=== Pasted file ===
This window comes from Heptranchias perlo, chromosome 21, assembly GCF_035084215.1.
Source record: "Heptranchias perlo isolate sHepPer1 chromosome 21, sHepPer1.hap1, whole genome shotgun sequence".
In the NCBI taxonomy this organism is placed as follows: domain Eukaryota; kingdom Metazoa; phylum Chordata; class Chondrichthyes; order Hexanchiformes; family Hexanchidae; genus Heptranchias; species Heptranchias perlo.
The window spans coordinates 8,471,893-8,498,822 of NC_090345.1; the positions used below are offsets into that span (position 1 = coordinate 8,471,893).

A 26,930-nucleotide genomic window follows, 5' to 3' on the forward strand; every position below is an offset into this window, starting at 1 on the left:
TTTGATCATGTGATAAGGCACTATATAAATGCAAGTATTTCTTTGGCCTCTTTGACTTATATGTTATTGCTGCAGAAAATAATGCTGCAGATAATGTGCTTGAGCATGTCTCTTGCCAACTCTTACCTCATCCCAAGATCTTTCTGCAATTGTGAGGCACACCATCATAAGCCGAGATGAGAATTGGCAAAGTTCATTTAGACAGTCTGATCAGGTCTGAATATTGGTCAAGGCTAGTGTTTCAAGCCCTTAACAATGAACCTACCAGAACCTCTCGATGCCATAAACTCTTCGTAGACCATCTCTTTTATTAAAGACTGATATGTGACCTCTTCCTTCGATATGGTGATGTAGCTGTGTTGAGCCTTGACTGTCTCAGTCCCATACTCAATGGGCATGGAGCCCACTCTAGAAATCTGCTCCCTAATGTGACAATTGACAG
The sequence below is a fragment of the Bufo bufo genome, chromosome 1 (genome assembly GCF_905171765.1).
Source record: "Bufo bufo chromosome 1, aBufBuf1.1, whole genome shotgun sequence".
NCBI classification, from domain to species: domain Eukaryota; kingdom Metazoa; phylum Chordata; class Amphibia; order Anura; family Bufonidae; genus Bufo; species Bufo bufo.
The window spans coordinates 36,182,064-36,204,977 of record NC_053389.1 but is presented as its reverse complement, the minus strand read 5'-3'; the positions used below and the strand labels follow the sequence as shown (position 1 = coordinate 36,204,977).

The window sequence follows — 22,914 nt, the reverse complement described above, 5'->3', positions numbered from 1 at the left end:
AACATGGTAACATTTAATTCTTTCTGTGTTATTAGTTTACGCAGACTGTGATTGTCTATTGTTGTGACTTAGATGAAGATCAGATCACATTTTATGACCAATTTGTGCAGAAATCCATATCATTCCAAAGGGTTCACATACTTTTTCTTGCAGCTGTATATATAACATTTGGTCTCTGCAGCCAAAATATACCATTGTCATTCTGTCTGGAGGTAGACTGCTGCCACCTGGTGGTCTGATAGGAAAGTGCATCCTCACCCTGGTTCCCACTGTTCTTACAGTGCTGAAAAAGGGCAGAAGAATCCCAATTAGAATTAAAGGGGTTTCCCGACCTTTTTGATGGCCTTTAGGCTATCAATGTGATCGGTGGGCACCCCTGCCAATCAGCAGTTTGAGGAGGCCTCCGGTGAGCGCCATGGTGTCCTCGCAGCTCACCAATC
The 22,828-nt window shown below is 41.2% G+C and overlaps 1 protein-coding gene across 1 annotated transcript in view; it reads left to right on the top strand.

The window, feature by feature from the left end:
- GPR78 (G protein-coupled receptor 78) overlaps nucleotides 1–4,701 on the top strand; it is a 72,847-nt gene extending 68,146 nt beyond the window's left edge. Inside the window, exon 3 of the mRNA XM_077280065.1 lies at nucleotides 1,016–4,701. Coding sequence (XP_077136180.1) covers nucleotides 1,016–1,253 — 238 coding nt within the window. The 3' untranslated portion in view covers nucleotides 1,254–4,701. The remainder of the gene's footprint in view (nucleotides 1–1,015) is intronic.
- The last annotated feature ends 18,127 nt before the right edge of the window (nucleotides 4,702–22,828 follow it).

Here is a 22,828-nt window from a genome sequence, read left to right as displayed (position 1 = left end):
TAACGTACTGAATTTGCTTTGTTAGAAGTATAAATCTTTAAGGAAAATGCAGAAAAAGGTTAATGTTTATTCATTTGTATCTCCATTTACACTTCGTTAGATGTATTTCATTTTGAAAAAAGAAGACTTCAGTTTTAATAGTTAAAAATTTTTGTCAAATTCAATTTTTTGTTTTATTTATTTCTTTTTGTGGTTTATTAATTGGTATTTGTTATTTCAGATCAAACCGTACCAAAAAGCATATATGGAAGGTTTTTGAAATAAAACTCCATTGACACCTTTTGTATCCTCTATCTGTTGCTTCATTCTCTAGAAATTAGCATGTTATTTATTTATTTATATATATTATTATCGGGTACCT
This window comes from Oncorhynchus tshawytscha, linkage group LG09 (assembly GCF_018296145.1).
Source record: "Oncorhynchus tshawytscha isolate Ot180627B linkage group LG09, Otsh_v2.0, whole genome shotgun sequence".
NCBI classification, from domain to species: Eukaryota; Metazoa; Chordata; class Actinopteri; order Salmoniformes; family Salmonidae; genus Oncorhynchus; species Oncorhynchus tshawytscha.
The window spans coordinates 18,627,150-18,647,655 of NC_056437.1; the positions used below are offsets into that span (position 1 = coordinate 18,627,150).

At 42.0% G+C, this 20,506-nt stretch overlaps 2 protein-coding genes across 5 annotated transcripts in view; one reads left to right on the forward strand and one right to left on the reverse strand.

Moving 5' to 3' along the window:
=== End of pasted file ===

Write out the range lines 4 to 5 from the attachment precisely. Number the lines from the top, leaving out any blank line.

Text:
The window spans coordinates 8,471,893-8,498,822 of NC_090345.1; the positions used below are offsets into that span (position 1 = coordinate 8,471,893).

A 26,930-nucleotide genomic window follows, 5' to 3' on the forward strand; every position below is an offset into this window, starting at 1 on the left: